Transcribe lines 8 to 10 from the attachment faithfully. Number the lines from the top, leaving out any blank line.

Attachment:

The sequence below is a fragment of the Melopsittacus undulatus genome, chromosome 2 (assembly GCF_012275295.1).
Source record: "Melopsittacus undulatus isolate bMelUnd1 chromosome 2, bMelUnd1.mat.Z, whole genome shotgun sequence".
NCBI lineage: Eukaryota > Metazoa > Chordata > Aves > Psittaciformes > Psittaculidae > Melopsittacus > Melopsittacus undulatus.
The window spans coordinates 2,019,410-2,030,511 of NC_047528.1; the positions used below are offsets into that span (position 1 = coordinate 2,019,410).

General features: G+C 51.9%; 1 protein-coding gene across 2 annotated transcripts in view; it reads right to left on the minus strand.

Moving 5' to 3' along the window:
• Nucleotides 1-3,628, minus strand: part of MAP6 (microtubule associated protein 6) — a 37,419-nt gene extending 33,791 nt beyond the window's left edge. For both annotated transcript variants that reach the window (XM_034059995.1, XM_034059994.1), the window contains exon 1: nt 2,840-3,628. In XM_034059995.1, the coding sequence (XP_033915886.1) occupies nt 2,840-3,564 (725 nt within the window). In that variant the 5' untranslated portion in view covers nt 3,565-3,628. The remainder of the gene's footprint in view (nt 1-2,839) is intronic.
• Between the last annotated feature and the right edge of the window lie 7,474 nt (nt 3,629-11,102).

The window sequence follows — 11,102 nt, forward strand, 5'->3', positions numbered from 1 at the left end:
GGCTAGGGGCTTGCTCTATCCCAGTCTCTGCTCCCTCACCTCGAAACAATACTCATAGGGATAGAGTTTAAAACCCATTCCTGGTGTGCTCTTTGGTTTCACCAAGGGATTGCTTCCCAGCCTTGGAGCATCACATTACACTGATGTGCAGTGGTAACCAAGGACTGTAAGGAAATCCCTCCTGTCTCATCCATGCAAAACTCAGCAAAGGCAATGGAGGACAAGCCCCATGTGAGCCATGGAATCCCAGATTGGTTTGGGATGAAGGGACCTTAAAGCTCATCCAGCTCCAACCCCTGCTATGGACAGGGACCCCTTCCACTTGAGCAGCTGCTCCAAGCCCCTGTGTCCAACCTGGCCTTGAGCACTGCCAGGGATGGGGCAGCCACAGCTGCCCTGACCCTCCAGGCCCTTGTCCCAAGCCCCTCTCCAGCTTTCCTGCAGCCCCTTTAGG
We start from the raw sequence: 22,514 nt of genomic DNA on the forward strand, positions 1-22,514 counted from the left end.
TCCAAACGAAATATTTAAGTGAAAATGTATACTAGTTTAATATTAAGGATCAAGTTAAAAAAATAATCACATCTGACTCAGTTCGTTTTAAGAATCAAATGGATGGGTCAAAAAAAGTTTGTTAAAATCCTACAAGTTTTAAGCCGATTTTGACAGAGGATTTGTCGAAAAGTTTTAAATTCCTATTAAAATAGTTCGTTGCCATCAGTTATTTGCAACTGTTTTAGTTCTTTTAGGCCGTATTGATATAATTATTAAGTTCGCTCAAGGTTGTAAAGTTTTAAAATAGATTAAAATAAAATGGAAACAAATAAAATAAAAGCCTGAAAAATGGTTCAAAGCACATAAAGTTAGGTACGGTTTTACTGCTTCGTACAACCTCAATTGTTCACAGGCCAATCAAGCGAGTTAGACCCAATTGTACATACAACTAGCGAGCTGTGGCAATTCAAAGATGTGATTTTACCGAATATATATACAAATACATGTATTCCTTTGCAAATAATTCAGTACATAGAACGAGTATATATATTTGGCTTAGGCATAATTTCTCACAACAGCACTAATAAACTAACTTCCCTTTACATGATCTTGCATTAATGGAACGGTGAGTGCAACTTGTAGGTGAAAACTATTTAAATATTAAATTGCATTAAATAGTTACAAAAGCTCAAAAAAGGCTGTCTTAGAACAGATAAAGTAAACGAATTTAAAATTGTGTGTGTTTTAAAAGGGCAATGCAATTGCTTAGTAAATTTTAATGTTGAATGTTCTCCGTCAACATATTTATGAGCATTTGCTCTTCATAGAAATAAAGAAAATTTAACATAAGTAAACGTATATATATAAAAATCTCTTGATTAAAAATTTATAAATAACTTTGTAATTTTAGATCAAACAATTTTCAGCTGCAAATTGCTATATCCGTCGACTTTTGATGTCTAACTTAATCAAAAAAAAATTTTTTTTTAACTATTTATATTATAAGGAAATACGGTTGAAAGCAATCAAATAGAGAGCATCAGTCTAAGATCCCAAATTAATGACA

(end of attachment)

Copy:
• Between the last annotated feature and the right edge of the window lie 7,474 nt (nt 3,629-11,102).

The window sequence follows — 11,102 nt, forward strand, 5'->3', positions numbered from 1 at the left end:
GGCTAGGGGCTTGCTCTATCCCAGTCTCTGCTCCCTCACCTCGAAACAATACTCATAGGGATAGAGTTTAAAACCCATTCCTGGTGTGCTCTTTGGTTTCACCAAGGGATTGCTTCCCAGCCTTGGAGCATCACATTACACTGATGTGCAGTGGTAACCAAGGACTGTAAGGAAATCCCTCCTGTCTCATCCATGCAAAACTCAGCAAAGGCAATGGAGGACAAGCCCCATGTGAGCCATGGAATCCCAGATTGGTTTGGGATGAAGGGACCTTAAAGCTCATCCAGCTCCAACCCCTGCTATGGACAGGGACCCCTTCCACTTGAGCAGCTGCTCCAAGCCCCTGTGTCCAACCTGGCCTTGAGCACTGCCAGGGATGGGGCAGCCACAGCTGCCCTGACCCTCCAGGCCCTTGTCCCAAGCCCCTCTCCAGCTTTCCTGCAGCCCCTTTAGG